Monday, August 20, 2012

Augusta National Statement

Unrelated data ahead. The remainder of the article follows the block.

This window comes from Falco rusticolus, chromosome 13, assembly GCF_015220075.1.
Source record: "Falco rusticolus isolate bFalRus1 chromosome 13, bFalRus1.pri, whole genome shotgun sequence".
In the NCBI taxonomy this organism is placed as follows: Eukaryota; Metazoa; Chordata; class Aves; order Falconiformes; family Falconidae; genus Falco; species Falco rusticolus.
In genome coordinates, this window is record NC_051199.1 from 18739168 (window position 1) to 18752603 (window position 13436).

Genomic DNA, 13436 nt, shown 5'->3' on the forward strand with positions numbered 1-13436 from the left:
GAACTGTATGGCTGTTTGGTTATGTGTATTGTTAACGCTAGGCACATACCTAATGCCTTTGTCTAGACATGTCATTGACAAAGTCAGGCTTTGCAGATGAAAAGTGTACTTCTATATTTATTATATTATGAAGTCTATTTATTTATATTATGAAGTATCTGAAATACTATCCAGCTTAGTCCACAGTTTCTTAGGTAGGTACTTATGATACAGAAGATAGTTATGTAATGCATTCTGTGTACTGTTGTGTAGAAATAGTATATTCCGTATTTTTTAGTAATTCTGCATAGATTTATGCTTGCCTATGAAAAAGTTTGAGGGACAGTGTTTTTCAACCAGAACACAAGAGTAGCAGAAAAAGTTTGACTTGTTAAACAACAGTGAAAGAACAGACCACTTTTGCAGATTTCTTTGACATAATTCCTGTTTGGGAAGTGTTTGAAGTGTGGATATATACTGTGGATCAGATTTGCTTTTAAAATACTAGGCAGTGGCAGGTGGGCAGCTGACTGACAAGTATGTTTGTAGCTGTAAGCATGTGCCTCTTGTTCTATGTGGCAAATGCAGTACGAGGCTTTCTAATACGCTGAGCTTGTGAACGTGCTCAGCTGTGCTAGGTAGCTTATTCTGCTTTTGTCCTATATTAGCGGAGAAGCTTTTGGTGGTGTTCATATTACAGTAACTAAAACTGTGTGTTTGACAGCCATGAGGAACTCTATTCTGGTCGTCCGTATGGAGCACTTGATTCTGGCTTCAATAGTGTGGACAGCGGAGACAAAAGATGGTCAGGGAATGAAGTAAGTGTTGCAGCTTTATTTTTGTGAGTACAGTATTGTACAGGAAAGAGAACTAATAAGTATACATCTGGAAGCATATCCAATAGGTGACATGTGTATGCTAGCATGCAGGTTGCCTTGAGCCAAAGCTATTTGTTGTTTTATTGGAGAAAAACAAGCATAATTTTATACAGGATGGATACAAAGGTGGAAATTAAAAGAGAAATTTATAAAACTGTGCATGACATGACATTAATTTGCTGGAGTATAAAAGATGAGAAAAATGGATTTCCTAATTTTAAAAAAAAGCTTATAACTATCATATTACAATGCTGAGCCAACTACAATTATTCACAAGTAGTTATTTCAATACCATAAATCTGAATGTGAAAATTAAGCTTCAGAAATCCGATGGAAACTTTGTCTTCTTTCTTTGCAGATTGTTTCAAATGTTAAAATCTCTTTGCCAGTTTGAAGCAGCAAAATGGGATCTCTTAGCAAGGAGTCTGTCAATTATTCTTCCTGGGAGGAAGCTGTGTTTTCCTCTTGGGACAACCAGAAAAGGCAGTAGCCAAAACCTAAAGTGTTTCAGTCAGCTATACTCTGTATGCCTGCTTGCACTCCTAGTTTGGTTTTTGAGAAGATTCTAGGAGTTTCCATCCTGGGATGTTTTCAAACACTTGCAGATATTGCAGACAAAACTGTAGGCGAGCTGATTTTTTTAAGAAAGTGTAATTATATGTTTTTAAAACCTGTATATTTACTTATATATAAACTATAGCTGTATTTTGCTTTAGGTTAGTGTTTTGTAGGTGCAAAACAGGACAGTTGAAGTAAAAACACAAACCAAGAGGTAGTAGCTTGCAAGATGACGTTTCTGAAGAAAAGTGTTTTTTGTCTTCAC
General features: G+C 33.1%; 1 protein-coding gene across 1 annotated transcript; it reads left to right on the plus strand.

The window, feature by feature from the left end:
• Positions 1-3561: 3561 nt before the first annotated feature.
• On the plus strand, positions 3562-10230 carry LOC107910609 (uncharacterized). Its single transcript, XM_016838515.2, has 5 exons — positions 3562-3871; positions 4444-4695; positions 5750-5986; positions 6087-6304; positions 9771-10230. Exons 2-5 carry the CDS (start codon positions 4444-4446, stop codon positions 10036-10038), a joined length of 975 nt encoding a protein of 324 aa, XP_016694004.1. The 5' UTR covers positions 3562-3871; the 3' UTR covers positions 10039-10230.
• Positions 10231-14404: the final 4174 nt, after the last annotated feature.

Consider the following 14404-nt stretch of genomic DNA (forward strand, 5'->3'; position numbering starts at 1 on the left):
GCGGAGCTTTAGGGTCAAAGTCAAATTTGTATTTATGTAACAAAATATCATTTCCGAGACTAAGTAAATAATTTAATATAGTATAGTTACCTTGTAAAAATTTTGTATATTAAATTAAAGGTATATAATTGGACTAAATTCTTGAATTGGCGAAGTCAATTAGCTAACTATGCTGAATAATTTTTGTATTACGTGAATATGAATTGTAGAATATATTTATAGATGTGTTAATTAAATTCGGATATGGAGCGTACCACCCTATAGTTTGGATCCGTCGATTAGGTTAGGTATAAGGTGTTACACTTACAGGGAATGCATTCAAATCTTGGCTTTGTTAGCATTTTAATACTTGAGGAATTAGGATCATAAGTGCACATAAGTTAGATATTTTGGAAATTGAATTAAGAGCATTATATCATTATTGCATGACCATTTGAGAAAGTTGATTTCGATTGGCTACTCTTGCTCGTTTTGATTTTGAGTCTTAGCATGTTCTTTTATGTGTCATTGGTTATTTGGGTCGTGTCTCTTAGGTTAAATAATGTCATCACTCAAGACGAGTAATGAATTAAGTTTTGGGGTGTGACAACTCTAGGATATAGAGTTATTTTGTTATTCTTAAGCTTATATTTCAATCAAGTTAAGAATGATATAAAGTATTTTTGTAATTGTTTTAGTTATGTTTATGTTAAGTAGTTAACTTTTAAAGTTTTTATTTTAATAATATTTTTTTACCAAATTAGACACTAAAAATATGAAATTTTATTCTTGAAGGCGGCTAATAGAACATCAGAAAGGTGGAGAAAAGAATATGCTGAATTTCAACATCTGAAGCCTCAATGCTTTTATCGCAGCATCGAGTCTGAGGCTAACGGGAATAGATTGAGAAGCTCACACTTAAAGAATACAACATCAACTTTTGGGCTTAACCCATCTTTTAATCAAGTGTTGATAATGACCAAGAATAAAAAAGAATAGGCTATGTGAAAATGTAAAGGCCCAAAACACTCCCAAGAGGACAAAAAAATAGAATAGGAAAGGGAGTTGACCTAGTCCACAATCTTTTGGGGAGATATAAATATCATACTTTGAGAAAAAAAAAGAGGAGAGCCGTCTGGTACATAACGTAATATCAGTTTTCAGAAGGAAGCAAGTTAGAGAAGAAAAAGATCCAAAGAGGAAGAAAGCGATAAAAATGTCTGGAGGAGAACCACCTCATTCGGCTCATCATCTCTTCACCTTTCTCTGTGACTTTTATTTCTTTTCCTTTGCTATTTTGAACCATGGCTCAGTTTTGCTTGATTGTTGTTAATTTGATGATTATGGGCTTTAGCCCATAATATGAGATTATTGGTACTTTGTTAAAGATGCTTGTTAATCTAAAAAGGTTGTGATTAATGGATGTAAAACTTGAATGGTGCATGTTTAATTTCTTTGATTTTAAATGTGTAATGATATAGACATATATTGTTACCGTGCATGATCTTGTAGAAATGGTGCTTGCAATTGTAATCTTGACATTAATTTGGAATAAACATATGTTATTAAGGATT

For Immediate Release: Contact Sherry Mallory Rob Woods (773) 256-2714 Rainbow PUSH Challenges Augusta National to Include Women, Again Get Informed, Get Inspired, Get Involved ATLANTA (April 5, 2012) Nearly a decade after RPC VP Janice L. Mathis, Martha Burk and other activists protested the exclusion of women from Augusta National, some things have changed, and some have not. There are a few more female heads of Fortune 500 Companies now than there were in 2003, but Augusta National (home of the Masters) has still not opened its doors to women. Mathis and others will picket the tournament on Saturday from noon, until 2:00 p.m. “It surprises me a little that Billy Payne (given his Olympics background) has not nudged the traditionalists into accepting female members, especially in time for IBM’s CEO to receive her green sponsor’s jacket. Why bring this misery onto itself?” Georgia Power and other Atlanta-based firms ended their sponsorship of the tournament, but with tickets priced at Super Bowl levels and platinum-plated members like Bill Gates, Augusta National doesn’t need the money. “Why bother making an issue of it?” some may ask. It matters because the Masters is more than a private game of golf. It takes over the City of Augusta every Spring. School closes, the Chronicle is saturated with tournament coverage, police officers and city garbage collectors earn extra pay for overtime work, the azaleas bloom and the world comes to Augusta. It matters because after Tiger’s first win, the course was Tigerized in an effort to make it harder for him to win again. Gender and race discrimination are each made of equal parts fear and loathing. They are indistinguishable. I think of America’s image abroad. We lag the world in women leaders. Places like India and Pakistan accept female leadership easier than we do. A woman’s worth is still too often calculated based on what she looks like than what she does. If you think I exaggerate, ask Baylor’s superstar hoopster, Brittney Griner. Wouldn’t it be nice to tell our enemies everywhere that all Americans count and that we are pursuing a more perfect union and playing by one set of rules? Pretty soon the U.S. Supreme Court will take up the issue of affirmative action, again. Before she left the Supreme Court, Justice Sandra Day O’Connor wrote persuasively about the “paths to leadership” that wind through America’s most elite institutions. I encourage Augusta National to enter a new era and permit highly qualified women to join the ranks of the club’s elite membership. The Rainbow PUSH Coalition is a progressive organization protecting, defending and expanding civil rights to improve economic and educational opportunity. The organization is headquartered at 930 E. 50th St. in Chicago. To learn more about the RainbowPUSH Coalition, please visit, or telephone (773) 373-3366. For more information, please call (404) 525-5663 or 404 394 1500.

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